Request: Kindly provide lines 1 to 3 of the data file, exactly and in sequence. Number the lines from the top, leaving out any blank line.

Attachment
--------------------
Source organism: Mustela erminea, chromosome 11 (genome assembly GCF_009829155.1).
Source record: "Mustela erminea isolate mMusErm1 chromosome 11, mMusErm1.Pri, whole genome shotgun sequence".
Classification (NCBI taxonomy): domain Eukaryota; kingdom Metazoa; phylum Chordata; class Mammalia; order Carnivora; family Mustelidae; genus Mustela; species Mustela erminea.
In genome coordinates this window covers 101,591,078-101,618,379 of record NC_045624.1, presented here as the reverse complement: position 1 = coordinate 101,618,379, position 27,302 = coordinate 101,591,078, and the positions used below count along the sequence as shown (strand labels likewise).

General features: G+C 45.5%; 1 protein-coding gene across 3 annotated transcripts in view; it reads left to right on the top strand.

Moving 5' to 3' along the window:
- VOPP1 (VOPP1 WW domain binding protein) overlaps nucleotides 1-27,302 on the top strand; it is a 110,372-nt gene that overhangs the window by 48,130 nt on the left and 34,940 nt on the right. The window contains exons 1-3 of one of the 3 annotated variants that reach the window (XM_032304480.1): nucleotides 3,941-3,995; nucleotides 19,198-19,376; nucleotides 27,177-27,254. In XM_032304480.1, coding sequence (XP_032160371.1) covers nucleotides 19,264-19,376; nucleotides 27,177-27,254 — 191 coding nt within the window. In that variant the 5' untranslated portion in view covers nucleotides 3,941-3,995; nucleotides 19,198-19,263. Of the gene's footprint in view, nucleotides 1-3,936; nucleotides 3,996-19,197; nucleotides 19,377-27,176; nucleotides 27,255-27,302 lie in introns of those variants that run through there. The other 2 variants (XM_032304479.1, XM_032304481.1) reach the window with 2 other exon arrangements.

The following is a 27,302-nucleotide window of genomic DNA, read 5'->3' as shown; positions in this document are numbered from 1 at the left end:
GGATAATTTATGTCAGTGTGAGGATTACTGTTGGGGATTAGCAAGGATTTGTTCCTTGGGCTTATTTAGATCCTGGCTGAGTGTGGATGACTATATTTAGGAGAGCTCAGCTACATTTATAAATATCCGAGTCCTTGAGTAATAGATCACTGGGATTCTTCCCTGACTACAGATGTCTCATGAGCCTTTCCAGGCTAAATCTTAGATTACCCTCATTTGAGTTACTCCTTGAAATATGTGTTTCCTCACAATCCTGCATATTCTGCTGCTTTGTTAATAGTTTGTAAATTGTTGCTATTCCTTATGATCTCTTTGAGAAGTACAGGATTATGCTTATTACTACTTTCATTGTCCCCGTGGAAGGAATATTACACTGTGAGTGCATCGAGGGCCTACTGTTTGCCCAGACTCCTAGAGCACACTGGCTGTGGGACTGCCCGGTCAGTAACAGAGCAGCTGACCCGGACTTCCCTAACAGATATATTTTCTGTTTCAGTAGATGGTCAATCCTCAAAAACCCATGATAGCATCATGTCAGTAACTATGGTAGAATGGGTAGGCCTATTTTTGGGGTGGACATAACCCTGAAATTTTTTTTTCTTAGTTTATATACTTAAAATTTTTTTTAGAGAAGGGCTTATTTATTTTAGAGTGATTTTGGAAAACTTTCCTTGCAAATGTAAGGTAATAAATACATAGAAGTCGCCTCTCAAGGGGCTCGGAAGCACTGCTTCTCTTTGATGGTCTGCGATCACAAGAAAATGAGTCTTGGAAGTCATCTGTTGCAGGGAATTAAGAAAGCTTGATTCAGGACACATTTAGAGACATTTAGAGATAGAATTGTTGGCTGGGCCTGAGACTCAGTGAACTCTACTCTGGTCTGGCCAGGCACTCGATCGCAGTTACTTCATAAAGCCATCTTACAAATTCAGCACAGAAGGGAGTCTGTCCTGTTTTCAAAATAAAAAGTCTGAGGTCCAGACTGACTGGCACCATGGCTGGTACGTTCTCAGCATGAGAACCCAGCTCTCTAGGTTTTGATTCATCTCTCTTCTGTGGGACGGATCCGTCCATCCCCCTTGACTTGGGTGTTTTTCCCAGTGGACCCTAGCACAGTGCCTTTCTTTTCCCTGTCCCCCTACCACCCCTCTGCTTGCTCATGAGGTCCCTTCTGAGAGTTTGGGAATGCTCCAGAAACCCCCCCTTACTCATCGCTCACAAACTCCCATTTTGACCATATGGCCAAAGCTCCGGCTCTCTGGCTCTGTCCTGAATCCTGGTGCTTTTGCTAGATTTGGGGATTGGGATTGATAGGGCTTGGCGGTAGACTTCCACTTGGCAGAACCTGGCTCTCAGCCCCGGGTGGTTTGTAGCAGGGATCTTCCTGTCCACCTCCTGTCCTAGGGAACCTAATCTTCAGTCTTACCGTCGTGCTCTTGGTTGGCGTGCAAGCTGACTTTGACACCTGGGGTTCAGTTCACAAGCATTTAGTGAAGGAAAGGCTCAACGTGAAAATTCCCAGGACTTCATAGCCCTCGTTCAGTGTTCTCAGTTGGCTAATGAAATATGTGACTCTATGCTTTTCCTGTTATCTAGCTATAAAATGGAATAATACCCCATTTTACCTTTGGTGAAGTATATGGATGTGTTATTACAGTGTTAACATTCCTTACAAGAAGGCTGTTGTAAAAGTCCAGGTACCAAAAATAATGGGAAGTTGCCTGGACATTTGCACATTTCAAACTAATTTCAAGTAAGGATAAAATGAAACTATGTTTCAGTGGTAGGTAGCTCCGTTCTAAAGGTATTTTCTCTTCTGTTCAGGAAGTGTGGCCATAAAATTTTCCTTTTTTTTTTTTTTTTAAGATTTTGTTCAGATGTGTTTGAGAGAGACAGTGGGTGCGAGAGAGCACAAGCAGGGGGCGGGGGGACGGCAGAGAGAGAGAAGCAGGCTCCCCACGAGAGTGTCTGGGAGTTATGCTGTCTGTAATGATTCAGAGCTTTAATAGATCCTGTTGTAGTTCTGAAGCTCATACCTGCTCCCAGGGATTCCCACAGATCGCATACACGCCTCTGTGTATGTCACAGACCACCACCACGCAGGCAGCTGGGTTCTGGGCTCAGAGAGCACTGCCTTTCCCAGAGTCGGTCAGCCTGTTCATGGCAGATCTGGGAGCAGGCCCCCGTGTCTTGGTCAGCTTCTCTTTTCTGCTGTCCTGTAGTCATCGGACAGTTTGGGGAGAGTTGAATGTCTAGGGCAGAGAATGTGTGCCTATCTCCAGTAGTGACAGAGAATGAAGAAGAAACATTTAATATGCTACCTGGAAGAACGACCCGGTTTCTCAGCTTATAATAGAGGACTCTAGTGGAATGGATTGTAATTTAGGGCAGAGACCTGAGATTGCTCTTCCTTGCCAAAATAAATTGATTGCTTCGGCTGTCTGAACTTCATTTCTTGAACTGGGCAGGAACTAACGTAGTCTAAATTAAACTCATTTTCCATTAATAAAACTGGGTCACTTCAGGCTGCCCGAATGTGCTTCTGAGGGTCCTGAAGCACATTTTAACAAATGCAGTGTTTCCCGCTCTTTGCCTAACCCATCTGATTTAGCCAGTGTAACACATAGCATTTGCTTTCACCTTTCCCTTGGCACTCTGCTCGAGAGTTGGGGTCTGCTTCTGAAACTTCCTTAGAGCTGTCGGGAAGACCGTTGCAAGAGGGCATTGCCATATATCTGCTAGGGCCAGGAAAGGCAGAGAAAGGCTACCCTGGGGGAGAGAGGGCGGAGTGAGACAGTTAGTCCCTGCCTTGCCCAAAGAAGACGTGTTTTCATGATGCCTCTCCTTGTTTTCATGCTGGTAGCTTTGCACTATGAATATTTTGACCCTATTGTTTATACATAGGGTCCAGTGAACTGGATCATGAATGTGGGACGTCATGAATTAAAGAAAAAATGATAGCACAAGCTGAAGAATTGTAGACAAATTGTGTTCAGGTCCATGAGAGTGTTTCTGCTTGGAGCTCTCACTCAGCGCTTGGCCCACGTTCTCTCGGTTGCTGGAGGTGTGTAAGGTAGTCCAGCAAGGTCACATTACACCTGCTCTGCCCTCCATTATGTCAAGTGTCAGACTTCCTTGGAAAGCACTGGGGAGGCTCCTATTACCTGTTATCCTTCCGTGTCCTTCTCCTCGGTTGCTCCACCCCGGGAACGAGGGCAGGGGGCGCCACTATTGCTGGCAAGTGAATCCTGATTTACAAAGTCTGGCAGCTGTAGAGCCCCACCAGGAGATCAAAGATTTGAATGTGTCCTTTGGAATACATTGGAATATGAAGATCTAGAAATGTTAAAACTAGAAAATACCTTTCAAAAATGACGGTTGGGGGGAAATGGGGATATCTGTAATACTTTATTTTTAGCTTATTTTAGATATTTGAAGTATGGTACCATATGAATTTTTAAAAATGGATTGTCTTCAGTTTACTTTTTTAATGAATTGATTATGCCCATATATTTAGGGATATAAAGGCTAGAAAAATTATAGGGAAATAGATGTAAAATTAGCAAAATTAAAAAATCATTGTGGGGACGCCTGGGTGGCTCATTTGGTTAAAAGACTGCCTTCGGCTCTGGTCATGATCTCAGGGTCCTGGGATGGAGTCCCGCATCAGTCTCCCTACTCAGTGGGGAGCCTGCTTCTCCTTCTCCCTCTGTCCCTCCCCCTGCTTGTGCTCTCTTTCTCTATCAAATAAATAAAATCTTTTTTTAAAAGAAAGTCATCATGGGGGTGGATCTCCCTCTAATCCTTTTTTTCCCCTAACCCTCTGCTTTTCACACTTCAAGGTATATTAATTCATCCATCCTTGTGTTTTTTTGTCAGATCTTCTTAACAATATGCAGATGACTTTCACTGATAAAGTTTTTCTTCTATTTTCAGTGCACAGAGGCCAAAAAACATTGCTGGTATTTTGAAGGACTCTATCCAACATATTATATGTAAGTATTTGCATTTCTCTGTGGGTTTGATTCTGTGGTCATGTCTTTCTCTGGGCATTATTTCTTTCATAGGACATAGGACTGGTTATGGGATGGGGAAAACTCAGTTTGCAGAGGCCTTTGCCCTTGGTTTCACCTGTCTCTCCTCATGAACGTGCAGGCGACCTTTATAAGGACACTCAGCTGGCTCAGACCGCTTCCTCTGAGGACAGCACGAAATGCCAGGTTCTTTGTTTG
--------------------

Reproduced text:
Source organism: Mustela erminea, chromosome 11 (genome assembly GCF_009829155.1).
Source record: "Mustela erminea isolate mMusErm1 chromosome 11, mMusErm1.Pri, whole genome shotgun sequence".
Classification (NCBI taxonomy): domain Eukaryota; kingdom Metazoa; phylum Chordata; class Mammalia; order Carnivora; family Mustelidae; genus Mustela; species Mustela erminea.